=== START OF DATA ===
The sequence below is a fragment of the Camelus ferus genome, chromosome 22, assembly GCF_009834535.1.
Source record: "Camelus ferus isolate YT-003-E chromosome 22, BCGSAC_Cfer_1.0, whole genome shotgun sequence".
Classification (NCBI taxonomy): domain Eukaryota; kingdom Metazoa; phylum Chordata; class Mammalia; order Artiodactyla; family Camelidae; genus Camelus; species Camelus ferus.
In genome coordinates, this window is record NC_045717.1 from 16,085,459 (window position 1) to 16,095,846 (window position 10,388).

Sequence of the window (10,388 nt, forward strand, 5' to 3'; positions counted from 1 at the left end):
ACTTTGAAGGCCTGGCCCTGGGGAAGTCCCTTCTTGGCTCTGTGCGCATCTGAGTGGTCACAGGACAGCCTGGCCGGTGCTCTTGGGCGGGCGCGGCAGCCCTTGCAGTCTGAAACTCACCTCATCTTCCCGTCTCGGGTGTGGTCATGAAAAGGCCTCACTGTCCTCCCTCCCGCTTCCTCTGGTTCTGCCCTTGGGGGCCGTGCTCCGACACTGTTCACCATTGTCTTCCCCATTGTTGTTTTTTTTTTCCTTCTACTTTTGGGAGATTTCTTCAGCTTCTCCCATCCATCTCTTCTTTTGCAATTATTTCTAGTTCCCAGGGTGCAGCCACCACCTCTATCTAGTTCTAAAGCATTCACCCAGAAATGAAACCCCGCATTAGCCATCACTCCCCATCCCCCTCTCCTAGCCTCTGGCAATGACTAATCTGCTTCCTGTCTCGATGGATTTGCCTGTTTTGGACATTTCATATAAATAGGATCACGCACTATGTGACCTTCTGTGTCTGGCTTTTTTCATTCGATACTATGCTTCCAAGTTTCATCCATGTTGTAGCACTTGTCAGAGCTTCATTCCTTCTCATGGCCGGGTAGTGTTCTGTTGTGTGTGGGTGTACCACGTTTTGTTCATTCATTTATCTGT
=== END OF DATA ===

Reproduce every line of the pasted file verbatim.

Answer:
The sequence below is a fragment of the Camelus ferus genome, chromosome 22, assembly GCF_009834535.1.
Source record: "Camelus ferus isolate YT-003-E chromosome 22, BCGSAC_Cfer_1.0, whole genome shotgun sequence".
Classification (NCBI taxonomy): domain Eukaryota; kingdom Metazoa; phylum Chordata; class Mammalia; order Artiodactyla; family Camelidae; genus Camelus; species Camelus ferus.
In genome coordinates, this window is record NC_045717.1 from 16,085,459 (window position 1) to 16,095,846 (window position 10,388).

Sequence of the window (10,388 nt, forward strand, 5' to 3'; positions counted from 1 at the left end):
ACTTTGAAGGCCTGGCCCTGGGGAAGTCCCTTCTTGGCTCTGTGCGCATCTGAGTGGTCACAGGACAGCCTGGCCGGTGCTCTTGGGCGGGCGCGGCAGCCCTTGCAGTCTGAAACTCACCTCATCTTCCCGTCTCGGGTGTGGTCATGAAAAGGCCTCACTGTCCTCCCTCCCGCTTCCTCTGGTTCTGCCCTTGGGGGCCGTGCTCCGACACTGTTCACCATTGTCTTCCCCATTGTTGTTTTTTTTTTCCTTCTACTTTTGGGAGATTTCTTCAGCTTCTCCCATCCATCTCTTCTTTTGCAATTATTTCTAGTTCCCAGGGTGCAGCCACCACCTCTATCTAGTTCTAAAGCATTCACCCAGAAATGAAACCCCGCATTAGCCATCACTCCCCATCCCCCTCTCCTAGCCTCTGGCAATGACTAATCTGCTTCCTGTCTCGATGGATTTGCCTGTTTTGGACATTTCATATAAATAGGATCACGCACTATGTGACCTTCTGTGTCTGGCTTTTTTCATTCGATACTATGCTTCCAAGTTTCATCCATGTTGTAGCACTTGTCAGAGCTTCATTCCTTCTCATGGCCGGGTAGTGTTCTGTTGTGTGTGGGTGTACCACGTTTTGTTCATTCATTTATCTGT